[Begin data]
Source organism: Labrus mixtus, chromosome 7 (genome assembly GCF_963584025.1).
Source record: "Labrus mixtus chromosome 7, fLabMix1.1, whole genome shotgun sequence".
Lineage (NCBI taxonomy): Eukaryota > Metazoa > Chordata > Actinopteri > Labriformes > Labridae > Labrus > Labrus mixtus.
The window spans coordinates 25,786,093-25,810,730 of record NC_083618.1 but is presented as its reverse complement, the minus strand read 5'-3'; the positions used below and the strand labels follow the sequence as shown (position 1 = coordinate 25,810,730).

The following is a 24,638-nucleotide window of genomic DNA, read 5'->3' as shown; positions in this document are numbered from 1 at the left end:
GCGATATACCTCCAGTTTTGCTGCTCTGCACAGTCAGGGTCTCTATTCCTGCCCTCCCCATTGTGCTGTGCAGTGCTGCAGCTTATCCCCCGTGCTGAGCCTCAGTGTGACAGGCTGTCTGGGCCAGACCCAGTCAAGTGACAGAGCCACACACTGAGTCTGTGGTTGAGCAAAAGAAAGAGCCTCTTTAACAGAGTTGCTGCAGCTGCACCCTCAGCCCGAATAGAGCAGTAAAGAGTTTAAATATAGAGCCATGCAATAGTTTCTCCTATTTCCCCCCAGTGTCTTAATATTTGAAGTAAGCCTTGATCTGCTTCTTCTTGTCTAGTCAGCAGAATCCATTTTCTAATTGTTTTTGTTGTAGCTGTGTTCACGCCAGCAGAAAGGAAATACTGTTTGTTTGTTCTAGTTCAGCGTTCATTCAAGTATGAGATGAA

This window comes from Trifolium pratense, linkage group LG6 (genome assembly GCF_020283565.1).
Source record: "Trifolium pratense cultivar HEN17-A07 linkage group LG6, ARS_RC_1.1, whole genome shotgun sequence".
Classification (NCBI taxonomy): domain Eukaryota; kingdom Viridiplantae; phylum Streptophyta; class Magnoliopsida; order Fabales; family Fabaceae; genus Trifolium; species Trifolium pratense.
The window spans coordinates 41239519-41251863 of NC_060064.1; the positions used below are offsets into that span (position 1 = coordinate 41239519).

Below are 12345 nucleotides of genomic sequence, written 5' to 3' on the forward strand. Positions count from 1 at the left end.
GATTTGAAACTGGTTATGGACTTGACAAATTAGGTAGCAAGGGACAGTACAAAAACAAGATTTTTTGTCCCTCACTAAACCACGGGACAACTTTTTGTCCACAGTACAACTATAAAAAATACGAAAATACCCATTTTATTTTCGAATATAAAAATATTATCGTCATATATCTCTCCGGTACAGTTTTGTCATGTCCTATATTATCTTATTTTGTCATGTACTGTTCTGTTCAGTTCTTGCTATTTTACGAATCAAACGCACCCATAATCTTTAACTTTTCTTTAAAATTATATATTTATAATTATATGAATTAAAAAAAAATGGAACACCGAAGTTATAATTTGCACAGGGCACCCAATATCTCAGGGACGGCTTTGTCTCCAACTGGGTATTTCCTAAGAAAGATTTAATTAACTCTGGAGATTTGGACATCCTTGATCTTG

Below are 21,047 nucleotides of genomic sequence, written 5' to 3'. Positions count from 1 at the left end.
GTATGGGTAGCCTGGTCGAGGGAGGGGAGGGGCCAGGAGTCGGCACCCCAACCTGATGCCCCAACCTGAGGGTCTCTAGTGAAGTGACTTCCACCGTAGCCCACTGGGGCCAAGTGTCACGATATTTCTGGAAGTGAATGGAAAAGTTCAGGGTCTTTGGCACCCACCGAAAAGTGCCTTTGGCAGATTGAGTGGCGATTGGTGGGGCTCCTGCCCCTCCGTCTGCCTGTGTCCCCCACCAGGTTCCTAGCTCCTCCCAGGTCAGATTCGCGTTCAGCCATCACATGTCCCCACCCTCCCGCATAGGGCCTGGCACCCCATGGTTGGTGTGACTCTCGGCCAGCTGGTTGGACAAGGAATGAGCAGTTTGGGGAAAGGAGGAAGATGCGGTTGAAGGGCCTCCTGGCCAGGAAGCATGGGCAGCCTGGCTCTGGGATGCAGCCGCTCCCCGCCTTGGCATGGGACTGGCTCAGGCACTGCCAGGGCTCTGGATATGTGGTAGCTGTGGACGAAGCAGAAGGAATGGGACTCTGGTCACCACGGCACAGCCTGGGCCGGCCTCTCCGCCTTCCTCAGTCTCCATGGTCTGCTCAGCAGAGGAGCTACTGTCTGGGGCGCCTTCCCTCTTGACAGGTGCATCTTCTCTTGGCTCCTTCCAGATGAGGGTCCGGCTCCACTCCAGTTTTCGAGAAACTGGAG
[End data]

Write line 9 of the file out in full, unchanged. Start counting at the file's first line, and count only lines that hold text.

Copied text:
Classification (NCBI taxonomy): domain Eukaryota; kingdom Viridiplantae; phylum Streptophyta; class Magnoliopsida; order Fabales; family Fabaceae; genus Trifolium; species Trifolium pratense.